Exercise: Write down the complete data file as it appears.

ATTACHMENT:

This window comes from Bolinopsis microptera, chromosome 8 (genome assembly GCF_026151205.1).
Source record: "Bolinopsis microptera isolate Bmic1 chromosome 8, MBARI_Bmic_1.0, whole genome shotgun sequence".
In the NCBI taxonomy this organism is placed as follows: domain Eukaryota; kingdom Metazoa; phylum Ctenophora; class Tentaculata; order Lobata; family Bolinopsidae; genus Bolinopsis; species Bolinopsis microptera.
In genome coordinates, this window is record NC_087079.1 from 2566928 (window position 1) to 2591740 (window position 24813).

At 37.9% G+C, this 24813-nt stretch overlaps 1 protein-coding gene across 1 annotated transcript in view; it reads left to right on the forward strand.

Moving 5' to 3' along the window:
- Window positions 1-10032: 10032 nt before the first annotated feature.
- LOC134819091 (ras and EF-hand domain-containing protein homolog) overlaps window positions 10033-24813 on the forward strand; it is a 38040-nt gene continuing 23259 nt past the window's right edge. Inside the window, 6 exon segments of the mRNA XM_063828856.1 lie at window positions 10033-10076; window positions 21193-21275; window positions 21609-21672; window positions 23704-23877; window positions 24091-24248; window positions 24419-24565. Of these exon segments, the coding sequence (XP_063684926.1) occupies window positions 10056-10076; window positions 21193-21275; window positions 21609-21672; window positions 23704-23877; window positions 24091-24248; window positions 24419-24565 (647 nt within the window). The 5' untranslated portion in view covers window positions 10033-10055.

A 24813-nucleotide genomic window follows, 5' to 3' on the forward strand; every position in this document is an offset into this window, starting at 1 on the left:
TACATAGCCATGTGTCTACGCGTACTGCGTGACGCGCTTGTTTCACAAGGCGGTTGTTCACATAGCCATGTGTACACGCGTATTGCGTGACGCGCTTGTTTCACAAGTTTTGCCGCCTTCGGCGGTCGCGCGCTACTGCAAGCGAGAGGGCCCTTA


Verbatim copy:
This window comes from Bolinopsis microptera, chromosome 8 (genome assembly GCF_026151205.1).
Source record: "Bolinopsis microptera isolate Bmic1 chromosome 8, MBARI_Bmic_1.0, whole genome shotgun sequence".
In the NCBI taxonomy this organism is placed as follows: domain Eukaryota; kingdom Metazoa; phylum Ctenophora; class Tentaculata; order Lobata; family Bolinopsidae; genus Bolinopsis; species Bolinopsis microptera.
In genome coordinates, this window is record NC_087079.1 from 2566928 (window position 1) to 2591740 (window position 24813).

At 37.9% G+C, this 24813-nt stretch overlaps 1 protein-coding gene across 1 annotated transcript in view; it reads left to right on the forward strand.

Moving 5' to 3' along the window:
- Window positions 1-10032: 10032 nt before the first annotated feature.
- LOC134819091 (ras and EF-hand domain-containing protein homolog) overlaps window positions 10033-24813 on the forward strand; it is a 38040-nt gene continuing 23259 nt past the window's right edge. Inside the window, 6 exon segments of the mRNA XM_063828856.1 lie at window positions 10033-10076; window positions 21193-21275; window positions 21609-21672; window positions 23704-23877; window positions 24091-24248; window positions 24419-24565. Of these exon segments, the coding sequence (XP_063684926.1) occupies window positions 10056-10076; window positions 21193-21275; window positions 21609-21672; window positions 23704-23877; window positions 24091-24248; window positions 24419-24565 (647 nt within the window). The 5' untranslated portion in view covers window positions 10033-10055.

A 24813-nucleotide genomic window follows, 5' to 3' on the forward strand; every position in this document is an offset into this window, starting at 1 on the left:
TACATAGCCATGTGTCTACGCGTACTGCGTGACGCGCTTGTTTCACAAGGCGGTTGTTCACATAGCCATGTGTACACGCGTATTGCGTGACGCGCTTGTTTCACAAGTTTTGCCGCCTTCGGCGGTCGCGCGCTACTGCAAGCGAGAGGGCCCTTA